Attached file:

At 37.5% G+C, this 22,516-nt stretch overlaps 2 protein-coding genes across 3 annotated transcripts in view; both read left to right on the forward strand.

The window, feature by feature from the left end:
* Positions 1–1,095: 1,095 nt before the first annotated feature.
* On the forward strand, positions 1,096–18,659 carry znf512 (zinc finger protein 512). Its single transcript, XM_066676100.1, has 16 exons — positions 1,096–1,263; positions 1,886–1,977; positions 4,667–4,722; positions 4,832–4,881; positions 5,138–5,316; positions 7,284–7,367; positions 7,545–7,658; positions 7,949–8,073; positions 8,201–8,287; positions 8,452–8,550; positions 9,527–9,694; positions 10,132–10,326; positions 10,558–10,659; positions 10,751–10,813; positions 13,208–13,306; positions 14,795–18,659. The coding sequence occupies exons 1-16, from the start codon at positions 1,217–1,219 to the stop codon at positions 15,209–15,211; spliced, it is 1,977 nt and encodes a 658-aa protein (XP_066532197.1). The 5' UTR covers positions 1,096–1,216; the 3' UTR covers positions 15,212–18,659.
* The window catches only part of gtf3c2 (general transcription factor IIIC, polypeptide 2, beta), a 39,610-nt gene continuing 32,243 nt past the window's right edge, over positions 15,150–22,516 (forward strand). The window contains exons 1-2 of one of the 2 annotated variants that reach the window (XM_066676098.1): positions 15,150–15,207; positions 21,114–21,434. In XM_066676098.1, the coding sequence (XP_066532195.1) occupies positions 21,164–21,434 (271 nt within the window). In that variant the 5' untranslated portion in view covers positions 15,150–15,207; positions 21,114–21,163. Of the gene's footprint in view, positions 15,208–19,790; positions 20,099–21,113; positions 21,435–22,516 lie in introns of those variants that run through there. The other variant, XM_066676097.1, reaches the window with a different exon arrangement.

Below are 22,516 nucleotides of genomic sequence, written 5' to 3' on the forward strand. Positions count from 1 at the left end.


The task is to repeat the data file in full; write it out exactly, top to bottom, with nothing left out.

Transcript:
At 37.5% G+C, this 22,516-nt stretch overlaps 2 protein-coding genes across 3 annotated transcripts in view; both read left to right on the forward strand.

The window, feature by feature from the left end:
* Positions 1–1,095: 1,095 nt before the first annotated feature.
* On the forward strand, positions 1,096–18,659 carry znf512 (zinc finger protein 512). Its single transcript, XM_066676100.1, has 16 exons — positions 1,096–1,263; positions 1,886–1,977; positions 4,667–4,722; positions 4,832–4,881; positions 5,138–5,316; positions 7,284–7,367; positions 7,545–7,658; positions 7,949–8,073; positions 8,201–8,287; positions 8,452–8,550; positions 9,527–9,694; positions 10,132–10,326; positions 10,558–10,659; positions 10,751–10,813; positions 13,208–13,306; positions 14,795–18,659. The coding sequence occupies exons 1-16, from the start codon at positions 1,217–1,219 to the stop codon at positions 15,209–15,211; spliced, it is 1,977 nt and encodes a 658-aa protein (XP_066532197.1). The 5' UTR covers positions 1,096–1,216; the 3' UTR covers positions 15,212–18,659.
* The window catches only part of gtf3c2 (general transcription factor IIIC, polypeptide 2, beta), a 39,610-nt gene continuing 32,243 nt past the window's right edge, over positions 15,150–22,516 (forward strand). The window contains exons 1-2 of one of the 2 annotated variants that reach the window (XM_066676098.1): positions 15,150–15,207; positions 21,114–21,434. In XM_066676098.1, the coding sequence (XP_066532195.1) occupies positions 21,164–21,434 (271 nt within the window). In that variant the 5' untranslated portion in view covers positions 15,150–15,207; positions 21,114–21,163. Of the gene's footprint in view, positions 15,208–19,790; positions 20,099–21,113; positions 21,435–22,516 lie in introns of those variants that run through there. The other variant, XM_066676097.1, reaches the window with a different exon arrangement.

Below are 22,516 nucleotides of genomic sequence, written 5' to 3' on the forward strand. Positions count from 1 at the left end.